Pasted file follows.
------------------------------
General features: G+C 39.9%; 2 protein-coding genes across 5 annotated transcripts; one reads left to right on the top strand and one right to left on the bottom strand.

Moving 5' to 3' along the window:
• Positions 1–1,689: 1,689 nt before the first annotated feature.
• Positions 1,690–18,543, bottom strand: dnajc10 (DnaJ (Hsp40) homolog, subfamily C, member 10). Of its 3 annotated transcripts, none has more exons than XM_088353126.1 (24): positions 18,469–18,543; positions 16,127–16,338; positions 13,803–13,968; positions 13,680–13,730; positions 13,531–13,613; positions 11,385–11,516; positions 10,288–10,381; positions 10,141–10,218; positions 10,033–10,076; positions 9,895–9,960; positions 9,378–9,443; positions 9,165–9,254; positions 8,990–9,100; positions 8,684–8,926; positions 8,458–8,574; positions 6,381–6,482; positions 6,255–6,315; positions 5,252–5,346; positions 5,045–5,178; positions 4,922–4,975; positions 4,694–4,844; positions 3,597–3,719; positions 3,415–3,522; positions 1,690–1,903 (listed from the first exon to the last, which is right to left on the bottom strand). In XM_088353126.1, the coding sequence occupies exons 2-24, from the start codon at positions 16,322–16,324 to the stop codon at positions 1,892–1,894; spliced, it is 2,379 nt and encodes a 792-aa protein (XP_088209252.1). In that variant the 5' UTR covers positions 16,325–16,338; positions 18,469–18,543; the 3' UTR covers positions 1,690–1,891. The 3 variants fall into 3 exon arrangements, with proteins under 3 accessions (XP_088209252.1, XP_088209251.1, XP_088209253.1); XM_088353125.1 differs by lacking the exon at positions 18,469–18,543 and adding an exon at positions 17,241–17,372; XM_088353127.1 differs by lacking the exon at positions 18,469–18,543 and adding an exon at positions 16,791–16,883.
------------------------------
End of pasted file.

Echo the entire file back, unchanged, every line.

General features: G+C 39.9%; 2 protein-coding genes across 5 annotated transcripts; one reads left to right on the top strand and one right to left on the bottom strand.

Moving 5' to 3' along the window:
• Positions 1–1,689: 1,689 nt before the first annotated feature.
• Positions 1,690–18,543, bottom strand: dnajc10 (DnaJ (Hsp40) homolog, subfamily C, member 10). Of its 3 annotated transcripts, none has more exons than XM_088353126.1 (24): positions 18,469–18,543; positions 16,127–16,338; positions 13,803–13,968; positions 13,680–13,730; positions 13,531–13,613; positions 11,385–11,516; positions 10,288–10,381; positions 10,141–10,218; positions 10,033–10,076; positions 9,895–9,960; positions 9,378–9,443; positions 9,165–9,254; positions 8,990–9,100; positions 8,684–8,926; positions 8,458–8,574; positions 6,381–6,482; positions 6,255–6,315; positions 5,252–5,346; positions 5,045–5,178; positions 4,922–4,975; positions 4,694–4,844; positions 3,597–3,719; positions 3,415–3,522; positions 1,690–1,903 (listed from the first exon to the last, which is right to left on the bottom strand). In XM_088353126.1, the coding sequence occupies exons 2-24, from the start codon at positions 16,322–16,324 to the stop codon at positions 1,892–1,894; spliced, it is 2,379 nt and encodes a 792-aa protein (XP_088209252.1). In that variant the 5' UTR covers positions 16,325–16,338; positions 18,469–18,543; the 3' UTR covers positions 1,690–1,891. The 3 variants fall into 3 exon arrangements, with proteins under 3 accessions (XP_088209252.1, XP_088209251.1, XP_088209253.1); XM_088353125.1 differs by lacking the exon at positions 18,469–18,543 and adding an exon at positions 17,241–17,372; XM_088353127.1 differs by lacking the exon at positions 18,469–18,543 and adding an exon at positions 16,791–16,883.